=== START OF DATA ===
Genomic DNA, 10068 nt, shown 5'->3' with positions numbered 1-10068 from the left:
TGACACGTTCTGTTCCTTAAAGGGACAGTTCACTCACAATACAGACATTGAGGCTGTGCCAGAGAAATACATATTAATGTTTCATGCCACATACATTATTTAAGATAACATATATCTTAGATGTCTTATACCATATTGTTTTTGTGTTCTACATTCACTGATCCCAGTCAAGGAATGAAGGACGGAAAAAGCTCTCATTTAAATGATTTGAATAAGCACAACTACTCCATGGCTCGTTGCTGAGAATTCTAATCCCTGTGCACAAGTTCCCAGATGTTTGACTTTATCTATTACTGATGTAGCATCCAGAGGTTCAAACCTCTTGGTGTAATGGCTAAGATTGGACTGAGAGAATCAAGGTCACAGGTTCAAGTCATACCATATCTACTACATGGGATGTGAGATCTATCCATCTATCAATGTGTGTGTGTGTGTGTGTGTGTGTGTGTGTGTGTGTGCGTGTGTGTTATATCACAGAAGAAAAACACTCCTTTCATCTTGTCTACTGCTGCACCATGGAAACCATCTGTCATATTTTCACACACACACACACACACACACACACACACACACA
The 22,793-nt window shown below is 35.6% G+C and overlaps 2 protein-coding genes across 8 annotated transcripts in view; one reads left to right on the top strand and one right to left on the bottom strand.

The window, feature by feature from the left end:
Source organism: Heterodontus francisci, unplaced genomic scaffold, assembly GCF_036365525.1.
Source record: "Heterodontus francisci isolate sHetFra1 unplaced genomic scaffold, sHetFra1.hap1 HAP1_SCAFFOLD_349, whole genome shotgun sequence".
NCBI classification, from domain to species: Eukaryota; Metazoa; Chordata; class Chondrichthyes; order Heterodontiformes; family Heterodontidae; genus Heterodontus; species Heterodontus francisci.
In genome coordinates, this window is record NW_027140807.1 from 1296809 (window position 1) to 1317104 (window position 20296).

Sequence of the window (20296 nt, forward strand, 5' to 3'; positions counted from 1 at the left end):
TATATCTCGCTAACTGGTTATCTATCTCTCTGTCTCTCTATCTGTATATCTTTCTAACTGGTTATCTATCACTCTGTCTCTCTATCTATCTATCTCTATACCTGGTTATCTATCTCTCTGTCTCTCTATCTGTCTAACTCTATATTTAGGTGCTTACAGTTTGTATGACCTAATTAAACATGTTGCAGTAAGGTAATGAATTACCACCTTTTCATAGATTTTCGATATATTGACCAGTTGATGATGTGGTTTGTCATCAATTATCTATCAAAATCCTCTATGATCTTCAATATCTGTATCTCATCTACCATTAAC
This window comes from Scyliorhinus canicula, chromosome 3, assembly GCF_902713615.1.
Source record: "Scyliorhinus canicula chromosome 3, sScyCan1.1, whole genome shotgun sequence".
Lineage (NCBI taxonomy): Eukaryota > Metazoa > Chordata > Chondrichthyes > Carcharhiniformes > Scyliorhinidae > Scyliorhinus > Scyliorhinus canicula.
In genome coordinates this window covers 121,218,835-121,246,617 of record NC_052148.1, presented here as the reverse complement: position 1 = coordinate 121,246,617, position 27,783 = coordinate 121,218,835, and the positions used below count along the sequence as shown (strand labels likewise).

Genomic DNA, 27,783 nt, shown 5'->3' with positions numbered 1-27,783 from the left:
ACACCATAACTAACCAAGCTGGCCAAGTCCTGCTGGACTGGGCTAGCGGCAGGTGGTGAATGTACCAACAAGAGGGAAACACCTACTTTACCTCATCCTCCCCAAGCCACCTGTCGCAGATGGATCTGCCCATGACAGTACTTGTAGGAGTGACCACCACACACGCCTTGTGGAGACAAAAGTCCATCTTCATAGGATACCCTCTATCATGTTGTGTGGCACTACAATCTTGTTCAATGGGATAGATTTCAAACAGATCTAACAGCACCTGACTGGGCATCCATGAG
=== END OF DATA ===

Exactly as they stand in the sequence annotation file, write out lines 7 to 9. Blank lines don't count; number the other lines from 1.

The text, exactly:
NCBI classification, from domain to species: Eukaryota; Metazoa; Chordata; class Chondrichthyes; order Heterodontiformes; family Heterodontidae; genus Heterodontus; species Heterodontus francisci.
In genome coordinates, this window is record NW_027140807.1 from 1296809 (window position 1) to 1317104 (window position 20296).

Sequence of the window (20296 nt, forward strand, 5' to 3'; positions counted from 1 at the left end):